It’s Pod Projections time again, as the 2019 forecasts are now available and its forecasted player population keeps growing! As usual, I’ll dive into my projection methodology (detailed in Projecting X 2.0) by sharing my process on several hitters and pitchers.
2019 Pod Projection Index
As you may well be aware, The Great Fantasy Baseball Invitational (TGFBI) is still ongoing. Surprisingly, 2018 American League Rookie of the Year runner-up Miguel Andujar sports the widest gap between minimum and maximum pick among hitters with an ADP in the top 100. In the 21 TGFBI leagues, Andujar’s ADP sits at about 87, but he was selected as early as 46 and as late as 108. That’s a ginormous difference of 62 picks. I actually drafted him 96th overall, and as he lingered on the board, I wondered why. Let’s dive into the Pod Projection and try to figure out why there is such disagreement about his value.
Plate Appearances: 615
This is a mere nine more plate appearances than 2018. Since Andujar wasn’t exactly expected to hit as well as he did, let alone win the starting third base job out of spring training, he spent the early part of the season batting seventh and eight most of the time. With Didi Gregorius expected to be out for a while, that eliminates one potential hitter who could hit ahead of him. Roster Resource figures Andujar hits fifth, and whether you believe it or think Gleyber Torres or even Luke Voit open the season ahead, it’s hard to argue against him finding himself in more favorable lineup spots, increasing his PA total.
However, Andujar was absolutely atrocious defensively at third base. In fact, he easily posted the lowest UZR/150 among all qualified hitters. That could sometimes lead to a move to first base, or even DH, but the Yankees have better options offensively there. So the bottom line is that if Andujar’s defense isn’t vastly improved, there’s a chance he loses playing time. And that could be the risk being factored in by some fantasy owners and not others, causing such a divide in valuation.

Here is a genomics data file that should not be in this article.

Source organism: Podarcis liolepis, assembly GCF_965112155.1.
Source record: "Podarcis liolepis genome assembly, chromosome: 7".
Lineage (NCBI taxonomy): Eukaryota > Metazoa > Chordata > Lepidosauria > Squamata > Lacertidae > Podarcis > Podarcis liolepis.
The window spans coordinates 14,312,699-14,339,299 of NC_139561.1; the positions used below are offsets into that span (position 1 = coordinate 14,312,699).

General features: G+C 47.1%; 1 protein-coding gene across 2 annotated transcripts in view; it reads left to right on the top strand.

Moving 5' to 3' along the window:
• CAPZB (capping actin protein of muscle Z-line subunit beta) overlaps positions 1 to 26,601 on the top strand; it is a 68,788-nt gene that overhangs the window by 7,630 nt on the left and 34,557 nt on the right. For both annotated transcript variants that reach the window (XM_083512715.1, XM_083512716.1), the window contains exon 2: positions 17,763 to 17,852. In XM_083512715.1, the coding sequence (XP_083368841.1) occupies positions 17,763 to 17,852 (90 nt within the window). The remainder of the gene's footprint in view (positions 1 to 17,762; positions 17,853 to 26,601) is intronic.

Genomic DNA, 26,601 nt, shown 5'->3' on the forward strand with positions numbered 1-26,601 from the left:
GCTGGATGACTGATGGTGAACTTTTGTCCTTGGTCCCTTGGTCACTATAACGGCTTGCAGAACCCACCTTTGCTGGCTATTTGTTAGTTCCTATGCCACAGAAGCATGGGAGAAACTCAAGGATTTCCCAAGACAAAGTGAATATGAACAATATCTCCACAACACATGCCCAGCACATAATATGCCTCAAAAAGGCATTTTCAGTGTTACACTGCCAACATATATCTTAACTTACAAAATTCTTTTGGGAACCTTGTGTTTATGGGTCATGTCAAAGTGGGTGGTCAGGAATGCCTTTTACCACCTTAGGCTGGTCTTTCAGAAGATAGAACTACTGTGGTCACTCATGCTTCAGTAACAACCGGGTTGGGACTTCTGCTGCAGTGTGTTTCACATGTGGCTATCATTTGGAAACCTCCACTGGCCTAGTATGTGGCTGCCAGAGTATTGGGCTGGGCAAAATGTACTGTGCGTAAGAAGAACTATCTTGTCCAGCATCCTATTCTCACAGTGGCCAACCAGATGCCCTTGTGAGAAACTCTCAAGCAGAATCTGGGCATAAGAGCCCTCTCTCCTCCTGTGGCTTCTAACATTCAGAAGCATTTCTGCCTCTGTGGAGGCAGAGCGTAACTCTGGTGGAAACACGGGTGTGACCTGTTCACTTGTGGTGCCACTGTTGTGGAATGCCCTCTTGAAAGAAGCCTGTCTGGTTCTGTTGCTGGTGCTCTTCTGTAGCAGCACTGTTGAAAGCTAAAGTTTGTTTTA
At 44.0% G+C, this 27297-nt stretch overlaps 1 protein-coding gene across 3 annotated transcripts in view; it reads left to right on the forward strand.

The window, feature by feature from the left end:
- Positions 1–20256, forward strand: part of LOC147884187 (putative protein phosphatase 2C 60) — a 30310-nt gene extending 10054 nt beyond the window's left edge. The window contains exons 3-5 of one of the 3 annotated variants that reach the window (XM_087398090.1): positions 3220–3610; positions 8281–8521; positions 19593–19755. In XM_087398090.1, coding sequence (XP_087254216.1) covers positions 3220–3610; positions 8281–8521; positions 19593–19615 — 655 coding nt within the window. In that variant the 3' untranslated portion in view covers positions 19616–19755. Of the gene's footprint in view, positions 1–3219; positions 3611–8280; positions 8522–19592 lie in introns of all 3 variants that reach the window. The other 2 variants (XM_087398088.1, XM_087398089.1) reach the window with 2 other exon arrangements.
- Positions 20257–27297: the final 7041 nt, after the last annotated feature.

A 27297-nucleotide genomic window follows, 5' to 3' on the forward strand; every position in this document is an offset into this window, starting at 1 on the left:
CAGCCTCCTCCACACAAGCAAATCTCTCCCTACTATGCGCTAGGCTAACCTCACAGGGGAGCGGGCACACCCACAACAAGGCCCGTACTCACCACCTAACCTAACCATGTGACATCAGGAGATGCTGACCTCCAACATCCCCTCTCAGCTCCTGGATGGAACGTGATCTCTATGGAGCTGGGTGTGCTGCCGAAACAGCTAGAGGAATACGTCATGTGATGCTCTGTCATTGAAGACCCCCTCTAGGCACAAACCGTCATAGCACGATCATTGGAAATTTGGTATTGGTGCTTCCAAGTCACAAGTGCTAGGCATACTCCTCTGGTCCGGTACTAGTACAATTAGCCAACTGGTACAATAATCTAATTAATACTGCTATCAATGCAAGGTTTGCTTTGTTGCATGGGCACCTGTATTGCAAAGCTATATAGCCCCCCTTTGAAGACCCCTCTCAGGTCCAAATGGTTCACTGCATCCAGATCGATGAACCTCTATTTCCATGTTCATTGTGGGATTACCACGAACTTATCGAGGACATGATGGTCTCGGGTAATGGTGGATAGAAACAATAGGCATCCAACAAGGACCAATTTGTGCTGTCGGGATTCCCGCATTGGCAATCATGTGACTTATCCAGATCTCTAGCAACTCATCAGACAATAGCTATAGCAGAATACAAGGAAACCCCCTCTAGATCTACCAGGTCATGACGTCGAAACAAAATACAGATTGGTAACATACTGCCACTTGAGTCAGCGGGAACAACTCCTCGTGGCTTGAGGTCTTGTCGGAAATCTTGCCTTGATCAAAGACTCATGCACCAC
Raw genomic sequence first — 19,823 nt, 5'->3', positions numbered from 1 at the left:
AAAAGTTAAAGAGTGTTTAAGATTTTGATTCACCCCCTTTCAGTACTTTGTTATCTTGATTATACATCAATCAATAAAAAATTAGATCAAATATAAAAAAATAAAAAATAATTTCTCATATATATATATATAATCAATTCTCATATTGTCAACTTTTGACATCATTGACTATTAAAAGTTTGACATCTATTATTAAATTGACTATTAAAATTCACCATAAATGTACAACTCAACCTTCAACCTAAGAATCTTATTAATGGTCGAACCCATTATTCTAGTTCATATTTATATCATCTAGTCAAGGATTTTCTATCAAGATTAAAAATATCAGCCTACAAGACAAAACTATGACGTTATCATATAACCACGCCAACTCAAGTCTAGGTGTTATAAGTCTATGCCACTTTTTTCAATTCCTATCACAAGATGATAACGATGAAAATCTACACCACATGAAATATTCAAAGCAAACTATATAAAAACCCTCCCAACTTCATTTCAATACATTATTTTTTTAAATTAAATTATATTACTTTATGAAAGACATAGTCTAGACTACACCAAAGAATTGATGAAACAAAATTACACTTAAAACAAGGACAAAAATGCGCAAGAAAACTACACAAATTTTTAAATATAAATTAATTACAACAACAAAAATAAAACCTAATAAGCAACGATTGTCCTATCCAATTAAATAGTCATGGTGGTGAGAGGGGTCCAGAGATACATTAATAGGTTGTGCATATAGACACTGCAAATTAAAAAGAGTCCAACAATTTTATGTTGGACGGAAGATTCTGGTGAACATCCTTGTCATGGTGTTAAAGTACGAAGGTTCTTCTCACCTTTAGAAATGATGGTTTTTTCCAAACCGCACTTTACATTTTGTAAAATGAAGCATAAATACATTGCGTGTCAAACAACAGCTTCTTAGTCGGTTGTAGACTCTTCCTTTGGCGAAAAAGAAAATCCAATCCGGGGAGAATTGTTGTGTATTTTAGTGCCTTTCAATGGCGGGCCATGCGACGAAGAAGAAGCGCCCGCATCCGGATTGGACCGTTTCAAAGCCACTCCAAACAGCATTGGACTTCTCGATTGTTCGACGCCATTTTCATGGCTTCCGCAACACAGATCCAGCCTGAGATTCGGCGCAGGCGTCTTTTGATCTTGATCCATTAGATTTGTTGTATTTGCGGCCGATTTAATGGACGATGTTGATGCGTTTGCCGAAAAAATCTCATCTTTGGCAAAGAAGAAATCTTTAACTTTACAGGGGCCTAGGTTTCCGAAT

For me, I see it as a small sample size that shouldn’t greatly affect our projection just yet. Plus, Adrian Beltre was apparently willing to work with Andujar over the offseason to help improve his defense, so the focus is there.
Andujar was never much of a walker in the minors, and he ended up swinging at pitches both inside and outside the strike zone far more frequently than the average hitter. Walk rates do tend to rise with age, so I’m figuring a modest improvement this year.
One of the reasons Andujar was a highly rated prospect was his ability to make contact. He posted a mid-teen strikeout rate at every minor league stop he made, which is impressive paired with ISO marks that often sat near .200. His 15.3% xK% suggests he deserved a slightly better mark than he actually posted, so given that, plus his string of low teen strikeout rates in recent minor league seasons led to a marginally better strikeout rate forecast.
GB%/LD%/FB%: 45% / 20% / 35%
Andujar’s fly ball tendency fluctuated in the minors — is he the high 30% fly ball guy he was from 2015 to 2016 or the high 20% to low 30% fly ball guy he was in 2017? Like it often happens, Anudjar settled right in between during his rookie campaign. Since the lower fly ball rate was more recent, I took a percentage point off his fly ball rate and added it to his ground ball rate to arrive at my batted ball distribution projection.